It Might Be Time to Stop Asking “Why?”
Why did my migraine attacks start?
Why did I get so sick?
Why is it worse for me than others?
When my migraine disease became chronic in 2011, this was the biggest question on my mind—and what I wanted the doctor to answer for me. I had woken up Christmas morning with the worst migraine of my life. The pain and disorientation was so bad I couldn’t leave my bed. My husband and family went to visit my Nana. That would be her last Christmas and I would miss it.
Why was I so sick all of a sudden?
I’ve come up with an analogy that I think helps explain it. About ten years ago I was an English teacher in Japan and I drove a little red Honda. I decided it would be fun one weekend to take it on a road trip to Hiroshima. With three friends and iPods in tow, we took the 6 hour drive down and back, and had a great time. After I got home, the Honda was due for inspection.
The mechanic called me and said: “You’ve got to get new tires! Your tires are so worn I can see the wires poking through!”
Oh dear, I thought. I was just a millimeter away from a potential blow-out.
Why does this matter?
It matters because that’s where my body was in December of 2011. Except, despite having had migraine disease pretty much my entire life, I was unable to avoid a blowout. I had finally been diagnosed just a few weeks before.
That Christmas migraine kick-started a seemingly never-ending cycle of attacks. Every day a new trigger would lead to a new attack. I should mention I lived in New York City at the time—the city of lights, sounds, smells—the city that never sleeps. It was a recipe for disaster. I desperately clung to the question of why. I figured if I knew what caused my blowout, I could get better.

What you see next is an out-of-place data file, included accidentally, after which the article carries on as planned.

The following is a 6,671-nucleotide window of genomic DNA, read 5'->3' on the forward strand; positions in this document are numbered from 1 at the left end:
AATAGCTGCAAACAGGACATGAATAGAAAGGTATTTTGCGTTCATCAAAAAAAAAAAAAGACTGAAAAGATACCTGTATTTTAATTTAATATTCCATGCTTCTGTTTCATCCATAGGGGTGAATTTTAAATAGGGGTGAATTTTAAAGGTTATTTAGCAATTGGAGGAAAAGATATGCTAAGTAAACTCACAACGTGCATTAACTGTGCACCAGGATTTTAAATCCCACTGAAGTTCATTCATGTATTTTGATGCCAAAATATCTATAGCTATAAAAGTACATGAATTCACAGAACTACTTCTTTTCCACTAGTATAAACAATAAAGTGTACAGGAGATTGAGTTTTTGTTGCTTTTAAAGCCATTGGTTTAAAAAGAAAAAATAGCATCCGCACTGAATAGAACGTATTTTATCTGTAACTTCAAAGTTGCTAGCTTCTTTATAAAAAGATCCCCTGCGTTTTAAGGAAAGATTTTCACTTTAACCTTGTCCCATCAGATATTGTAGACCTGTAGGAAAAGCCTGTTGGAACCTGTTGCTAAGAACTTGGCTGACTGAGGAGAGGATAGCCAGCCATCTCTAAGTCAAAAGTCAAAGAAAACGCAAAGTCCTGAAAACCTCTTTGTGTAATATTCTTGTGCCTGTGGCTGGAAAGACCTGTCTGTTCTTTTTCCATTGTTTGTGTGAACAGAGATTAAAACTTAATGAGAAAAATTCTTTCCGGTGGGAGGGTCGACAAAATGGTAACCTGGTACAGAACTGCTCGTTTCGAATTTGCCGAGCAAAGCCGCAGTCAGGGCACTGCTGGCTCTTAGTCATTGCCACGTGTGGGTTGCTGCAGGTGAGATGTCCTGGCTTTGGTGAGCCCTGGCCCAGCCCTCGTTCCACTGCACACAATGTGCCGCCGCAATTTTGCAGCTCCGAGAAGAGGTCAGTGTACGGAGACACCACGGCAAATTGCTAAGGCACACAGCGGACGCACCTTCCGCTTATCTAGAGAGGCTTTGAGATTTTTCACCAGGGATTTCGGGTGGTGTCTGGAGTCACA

Cause isn’t everything
Once you’ve experienced the ramifications of a blowout, new tires aren’t going to cut it. The damage done wasn’t going to go away with a simple answer to the question, “why?”
No matter the “why,” I was working towards my solution. I tried many medical and complimentary therapies for my migraine. Some helped and others were a complete flop, but all I could do was keep plugging away.
Time to move on
It was important to move on from the “why” and get to the “what.” What could I do now that I was in the situation? Of course, it’s good to never stop searching for a cause—your doctor can help run any tests needed to rule out an underlying condition that may be contributing to your migraine attacks. It’s also always helpful to parse out any factors that can be important. For me it was identifying triggers and stressors that led to attacks such as light sensitivity, stiff neck muscles, and getting the proper amount of sleep.
But “why” only led down a long, dark road of self-blame, guilt and regret. Asking “why” meant asking what I or others did wrong to cause my blowout.
Once I moved onto action, onto asking “what” can I do now, that’s when the healing began.